Tim Ferriss is a phenomenon. His “4-Hour Workweek,” “4-Hour Body” and “4-Hour Chef” books are mega best-sellers and his podcast series, “The Tim Ferriss Show,” contains a crazy amount of valuable information and an introductions to inspiring books, people and movies. Even if you already retired or don’t have his near-manic energy and somewhat obsessive love of learning and travel, there is a lot you can still implement from Ferriss’ now classic book, “The 4-Hour Workweek.” Here’s a sampling:
You don’t have to do everything yourself. What can you outsource, delegate or automate?
Do what you love while you are physically capable. If you don’t love your job, change that now. There is never a “good” time to have an adventure. Find a way to keep income streaming in throughout life: investments, creating products that sell while you sleep, etc.
To create change, we have to move beyond fear. Figure out what your greatest fear is and debunk it.
Excitement is a synonym for happiness. If you’re not excited to get up in the morning, what do you need to change?
We need to have the uncomfortable conversations. It’s always the unsaid stuff that prevents growth. Uncomfortable conversation examples: estate planning discussions with spouse or parents; talks with a doctor about physical or mental health; talks with spouse, friends or family about relationship breakdowns; discussions with superiors about work issues and pay raises; firing someone, whether an employee or a client.
Don’t just be busy, be effective. What’s the effective thing to do? Use the 80/20 rule, otherwise known as the Pareto Principle. Twenty percent of what we do yields 80 percent of the results. Look at the list of what you do. Cut the stuff that is a time waster and that is not moving you toward your goals.
Also, don’t prepare too early for anything, Ferriss suggests. He identifies this as Parkinson’s Law. The quality of work is better when the deadlines are tighter.
Put a note on your computer with the one or two mission-critical items you must get done that day. Don’t lose sight of accomplishing your crucial to-do’s first.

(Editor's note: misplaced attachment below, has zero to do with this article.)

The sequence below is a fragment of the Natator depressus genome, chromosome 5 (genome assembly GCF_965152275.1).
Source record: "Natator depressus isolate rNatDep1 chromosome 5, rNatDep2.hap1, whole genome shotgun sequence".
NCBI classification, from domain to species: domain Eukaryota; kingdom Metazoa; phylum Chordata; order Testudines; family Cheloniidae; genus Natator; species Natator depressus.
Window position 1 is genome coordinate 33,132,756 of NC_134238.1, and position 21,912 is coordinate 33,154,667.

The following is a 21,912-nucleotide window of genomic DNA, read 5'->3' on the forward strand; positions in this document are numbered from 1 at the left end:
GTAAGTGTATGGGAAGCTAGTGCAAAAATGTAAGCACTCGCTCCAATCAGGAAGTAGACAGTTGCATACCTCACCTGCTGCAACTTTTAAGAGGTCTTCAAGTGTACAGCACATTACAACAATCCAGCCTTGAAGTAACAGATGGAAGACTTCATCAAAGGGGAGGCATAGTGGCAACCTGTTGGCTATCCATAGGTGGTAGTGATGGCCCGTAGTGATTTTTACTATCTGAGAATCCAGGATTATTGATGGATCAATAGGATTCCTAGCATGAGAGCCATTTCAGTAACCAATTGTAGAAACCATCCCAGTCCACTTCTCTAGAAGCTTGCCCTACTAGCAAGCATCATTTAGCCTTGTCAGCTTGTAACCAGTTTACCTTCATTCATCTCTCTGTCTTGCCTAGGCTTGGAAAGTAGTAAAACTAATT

Identify your crutch activities that hold you back. For me that is over-cleaning (perfectionism) and wasting time online or with fashion magazines. Also, eating when I am not hungry, which means I have to spend time later exercising more or obsessing about my thighs.
Don’t multitask! Do one thing at a time and give it your full attention, even if it’s just brushing your teeth.
Go on a low-information diet — your productivity will rise. The news is super repetitive. You only need to check in a few minutes every few days to be quite well-informed. Or rely on friends you trust to give you the 411.
Morning routines are very important. Disciplined routines that include meditation and fitness are cited regularly by super-achievers.
Batch tasks. If you’re doing laundry, do all the laundry. Changing from one mode of activity to another takes brain power and time — those adjustments aren’t seamless, even after a triple cappuccino!
I’ll admit, laundry is one place I do multitask. We are not beating clothes on rocks by the river, after all. I can put a load in and do something else. I can switch to the dryer and be off on my other project for at least half an hour. However, I’ve got to set a timer! If the clothes are left in the dryer too long they wrinkle. Ironing puts wrinkles in my productivity and frown lines on my face, which then forces me to work more to pay for the Botox I have to get. Talk about a vicious cycle!